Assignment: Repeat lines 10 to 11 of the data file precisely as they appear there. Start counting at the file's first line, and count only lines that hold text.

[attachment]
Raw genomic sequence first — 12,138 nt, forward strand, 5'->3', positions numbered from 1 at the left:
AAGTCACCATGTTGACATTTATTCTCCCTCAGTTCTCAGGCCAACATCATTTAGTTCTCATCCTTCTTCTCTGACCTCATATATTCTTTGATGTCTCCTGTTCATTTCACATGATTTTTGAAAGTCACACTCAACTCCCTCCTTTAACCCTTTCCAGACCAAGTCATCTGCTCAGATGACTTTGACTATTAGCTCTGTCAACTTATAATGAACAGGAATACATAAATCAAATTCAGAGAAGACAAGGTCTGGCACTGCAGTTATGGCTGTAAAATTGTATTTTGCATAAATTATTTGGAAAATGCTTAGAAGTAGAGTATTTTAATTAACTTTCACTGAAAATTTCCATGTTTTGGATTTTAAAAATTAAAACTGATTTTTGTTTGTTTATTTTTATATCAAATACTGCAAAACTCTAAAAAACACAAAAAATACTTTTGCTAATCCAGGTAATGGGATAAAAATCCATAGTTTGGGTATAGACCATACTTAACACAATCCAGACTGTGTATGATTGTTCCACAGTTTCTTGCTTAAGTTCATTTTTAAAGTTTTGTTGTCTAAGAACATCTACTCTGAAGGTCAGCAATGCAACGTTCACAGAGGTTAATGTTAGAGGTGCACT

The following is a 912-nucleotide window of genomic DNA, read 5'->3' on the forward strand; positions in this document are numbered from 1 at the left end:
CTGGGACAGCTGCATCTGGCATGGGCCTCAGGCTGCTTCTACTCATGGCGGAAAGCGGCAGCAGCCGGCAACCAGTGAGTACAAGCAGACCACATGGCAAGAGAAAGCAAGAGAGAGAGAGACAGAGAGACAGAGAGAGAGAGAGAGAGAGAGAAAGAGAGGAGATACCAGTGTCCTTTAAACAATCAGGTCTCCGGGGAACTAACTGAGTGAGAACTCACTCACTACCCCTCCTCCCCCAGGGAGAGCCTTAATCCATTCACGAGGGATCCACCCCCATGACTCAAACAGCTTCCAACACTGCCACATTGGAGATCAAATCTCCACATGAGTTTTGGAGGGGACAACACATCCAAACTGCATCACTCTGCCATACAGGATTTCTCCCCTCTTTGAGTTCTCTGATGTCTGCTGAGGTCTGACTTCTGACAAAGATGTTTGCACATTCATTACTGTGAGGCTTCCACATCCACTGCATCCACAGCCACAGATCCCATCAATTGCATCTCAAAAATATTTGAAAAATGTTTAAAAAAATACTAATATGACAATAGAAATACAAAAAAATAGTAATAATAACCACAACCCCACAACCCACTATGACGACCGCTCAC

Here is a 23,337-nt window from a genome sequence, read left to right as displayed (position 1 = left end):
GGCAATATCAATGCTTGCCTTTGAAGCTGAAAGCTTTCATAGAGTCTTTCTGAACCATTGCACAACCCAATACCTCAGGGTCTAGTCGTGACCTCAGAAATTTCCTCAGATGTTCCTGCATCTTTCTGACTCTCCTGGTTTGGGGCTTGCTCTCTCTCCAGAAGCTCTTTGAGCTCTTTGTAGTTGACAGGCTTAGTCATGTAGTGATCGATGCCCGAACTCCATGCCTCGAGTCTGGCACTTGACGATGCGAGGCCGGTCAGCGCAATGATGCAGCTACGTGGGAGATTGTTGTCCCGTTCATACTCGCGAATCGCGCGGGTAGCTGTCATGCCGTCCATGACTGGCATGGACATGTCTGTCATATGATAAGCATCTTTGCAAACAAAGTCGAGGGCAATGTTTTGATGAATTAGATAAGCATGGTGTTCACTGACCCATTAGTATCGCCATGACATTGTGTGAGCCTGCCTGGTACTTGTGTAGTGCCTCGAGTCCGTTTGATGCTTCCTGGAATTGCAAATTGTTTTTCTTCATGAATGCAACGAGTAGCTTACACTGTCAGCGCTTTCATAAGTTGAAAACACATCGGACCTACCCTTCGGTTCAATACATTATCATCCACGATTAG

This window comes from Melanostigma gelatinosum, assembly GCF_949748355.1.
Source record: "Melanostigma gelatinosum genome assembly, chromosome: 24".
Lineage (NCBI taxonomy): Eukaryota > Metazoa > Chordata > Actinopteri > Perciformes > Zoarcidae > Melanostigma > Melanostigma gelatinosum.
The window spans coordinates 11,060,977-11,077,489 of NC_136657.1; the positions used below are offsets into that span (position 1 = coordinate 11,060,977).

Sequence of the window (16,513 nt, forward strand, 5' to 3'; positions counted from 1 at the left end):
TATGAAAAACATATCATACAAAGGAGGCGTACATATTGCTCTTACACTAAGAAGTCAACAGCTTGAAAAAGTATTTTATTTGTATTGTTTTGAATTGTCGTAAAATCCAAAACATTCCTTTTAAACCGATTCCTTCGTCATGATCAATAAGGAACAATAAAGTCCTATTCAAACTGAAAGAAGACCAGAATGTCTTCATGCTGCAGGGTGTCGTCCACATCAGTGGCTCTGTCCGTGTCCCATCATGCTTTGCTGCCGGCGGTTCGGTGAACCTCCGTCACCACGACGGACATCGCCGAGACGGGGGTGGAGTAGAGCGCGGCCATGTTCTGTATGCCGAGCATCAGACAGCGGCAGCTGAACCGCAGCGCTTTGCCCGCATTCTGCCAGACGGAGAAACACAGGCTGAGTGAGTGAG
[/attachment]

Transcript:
The window spans coordinates 11,060,977-11,077,489 of NC_136657.1; the positions used below are offsets into that span (position 1 = coordinate 11,060,977).

Sequence of the window (16,513 nt, forward strand, 5' to 3'; positions counted from 1 at the left end):